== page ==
Monthly Archives: May 2016

Fis-edsultions blogs a report today that suggests North-south funding divide sees children falling behind from the age of five, study warns

Children in the North have already fallen behind by the age of five amid a deepening educational divide, a major new report has warned, as it revealed “unfair” school funding is to blame.

Primary schools in the north of England receive £4,600 per pupil, which is roughly the national average, but £900 less than London.

Secondary schools in the North receive £5,700 per pupil, which is £100 less than the English average and £1,300 less than London.

Policy makers should distribute funds more evenly to help bridge the growing North-South divide in academic achievement, according to the study by the Institute for Public Policy Research (IPPR) North and Teach First, a national charity.

Across the North West, North East and Yorkshire and the Humber, the charities warned the northern regions could lose up to £29 billion worth of productivity as the North struggles to compete for the skills needed to make the Northern Powerhouse project a success.

This would amount to a 1.8 per cent boost to the national economy, the report said.

As well as less money, the IPPR North report found many northern schools have a harder job than those in other parts of the country, due to their more “challenging” intake.

But they raise standards better than schools in many other regions and should be compensated for their performance, the study claims.

Annal Nayyar blogs BBC report that Government climbdown over forced academies plan in England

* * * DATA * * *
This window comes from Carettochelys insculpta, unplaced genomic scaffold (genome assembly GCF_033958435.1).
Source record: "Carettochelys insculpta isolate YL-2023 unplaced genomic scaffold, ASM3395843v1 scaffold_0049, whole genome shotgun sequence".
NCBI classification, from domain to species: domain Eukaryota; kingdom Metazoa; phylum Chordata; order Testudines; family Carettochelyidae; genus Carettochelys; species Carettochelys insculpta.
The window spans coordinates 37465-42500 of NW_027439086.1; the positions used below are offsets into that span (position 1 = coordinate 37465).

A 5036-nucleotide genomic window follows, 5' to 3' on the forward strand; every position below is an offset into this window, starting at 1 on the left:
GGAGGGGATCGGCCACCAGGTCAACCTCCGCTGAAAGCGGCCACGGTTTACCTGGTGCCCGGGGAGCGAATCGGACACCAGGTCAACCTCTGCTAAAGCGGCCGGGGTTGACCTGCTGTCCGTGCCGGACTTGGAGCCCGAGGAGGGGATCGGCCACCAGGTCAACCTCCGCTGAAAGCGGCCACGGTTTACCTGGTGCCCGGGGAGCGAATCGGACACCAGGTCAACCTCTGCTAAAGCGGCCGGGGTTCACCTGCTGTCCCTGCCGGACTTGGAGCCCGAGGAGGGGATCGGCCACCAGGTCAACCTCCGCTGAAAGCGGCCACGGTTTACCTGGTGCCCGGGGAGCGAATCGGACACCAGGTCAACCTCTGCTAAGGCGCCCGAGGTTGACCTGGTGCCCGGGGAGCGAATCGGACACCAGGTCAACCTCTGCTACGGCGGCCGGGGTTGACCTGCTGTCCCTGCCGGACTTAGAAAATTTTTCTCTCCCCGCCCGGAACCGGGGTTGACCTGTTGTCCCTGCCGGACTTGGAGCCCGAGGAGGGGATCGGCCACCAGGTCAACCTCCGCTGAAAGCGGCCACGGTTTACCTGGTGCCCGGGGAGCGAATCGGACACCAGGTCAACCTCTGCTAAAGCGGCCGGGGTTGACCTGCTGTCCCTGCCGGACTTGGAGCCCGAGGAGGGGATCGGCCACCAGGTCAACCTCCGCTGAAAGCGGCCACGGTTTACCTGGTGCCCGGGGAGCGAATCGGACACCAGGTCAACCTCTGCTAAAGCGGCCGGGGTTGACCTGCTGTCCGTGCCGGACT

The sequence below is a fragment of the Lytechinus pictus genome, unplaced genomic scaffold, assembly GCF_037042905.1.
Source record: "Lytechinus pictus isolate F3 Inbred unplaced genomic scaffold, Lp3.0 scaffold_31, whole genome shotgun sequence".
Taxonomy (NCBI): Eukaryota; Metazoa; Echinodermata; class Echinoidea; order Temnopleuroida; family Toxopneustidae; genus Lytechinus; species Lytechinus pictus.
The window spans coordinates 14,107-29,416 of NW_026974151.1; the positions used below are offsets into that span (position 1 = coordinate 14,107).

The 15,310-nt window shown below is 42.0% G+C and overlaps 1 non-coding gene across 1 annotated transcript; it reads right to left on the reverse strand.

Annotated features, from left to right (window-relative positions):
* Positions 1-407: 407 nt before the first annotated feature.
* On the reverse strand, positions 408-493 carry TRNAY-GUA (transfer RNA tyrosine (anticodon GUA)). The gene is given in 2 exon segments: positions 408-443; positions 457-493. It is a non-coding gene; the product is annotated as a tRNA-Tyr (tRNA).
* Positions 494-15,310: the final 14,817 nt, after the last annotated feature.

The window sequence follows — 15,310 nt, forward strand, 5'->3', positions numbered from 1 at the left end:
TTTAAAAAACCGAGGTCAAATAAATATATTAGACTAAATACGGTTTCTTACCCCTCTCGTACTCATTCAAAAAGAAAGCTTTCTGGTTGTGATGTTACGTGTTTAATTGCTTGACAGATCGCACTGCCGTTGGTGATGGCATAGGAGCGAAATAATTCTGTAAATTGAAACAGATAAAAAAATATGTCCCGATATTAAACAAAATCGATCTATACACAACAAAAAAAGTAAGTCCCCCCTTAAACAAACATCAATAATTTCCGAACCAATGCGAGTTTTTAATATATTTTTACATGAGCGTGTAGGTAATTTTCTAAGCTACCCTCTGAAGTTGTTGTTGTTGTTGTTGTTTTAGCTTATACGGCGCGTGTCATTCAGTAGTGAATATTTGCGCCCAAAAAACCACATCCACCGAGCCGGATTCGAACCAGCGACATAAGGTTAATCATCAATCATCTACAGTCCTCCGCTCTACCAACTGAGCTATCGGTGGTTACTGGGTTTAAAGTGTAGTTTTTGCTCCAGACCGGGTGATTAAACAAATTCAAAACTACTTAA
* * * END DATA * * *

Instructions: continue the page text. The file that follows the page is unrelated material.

Plans to force all of England’s schools to become academies are being abandoned in a government climbdown.

Education Secretary Nicky Morgan hopes the concessions will meet the demands of Tory rebels opposed to compelling high-performing schools to convert.

This was about the government listening, she said, adding ministers understood top schools should retain the choice on whether to convert.

The move comes days after threats of industrial action by head teachers.

Academies are independently run – but state-funded – schools, overseen by a not-for-profit business, known as an academy trust. They are often part of a chain.

The controversial plans to require all schools to convert to academy status, or have plans to do so, by 2022 were announced in the Budget, but details followed in a white paper.

‘Lift standards’

It was not long before opposition to the idea was heard from teachers and head teachers, education experts and MPs and councillors – both Conservative and opposition.

Mrs Morgan told the BBC in an interview with Education Editor Branwen Jeffreys: “This is about being a listening government and I would consider myself to be a listening secretary of state.

“Better to have reforms than have none at all.

“We absolutely support those strong local authorities where schools are good and outstanding – they can make the choice to convert.

“I hope that they will, because we are convinced that becoming academies does lift standards but they can do the right thing for them and I think that reflects the concerns and the conversations that we have had.”

Conservatives have been voicing opposition to the plans in recent weeks, particularly because all schools – even highly performing ones – were to be forced into the new arrangements.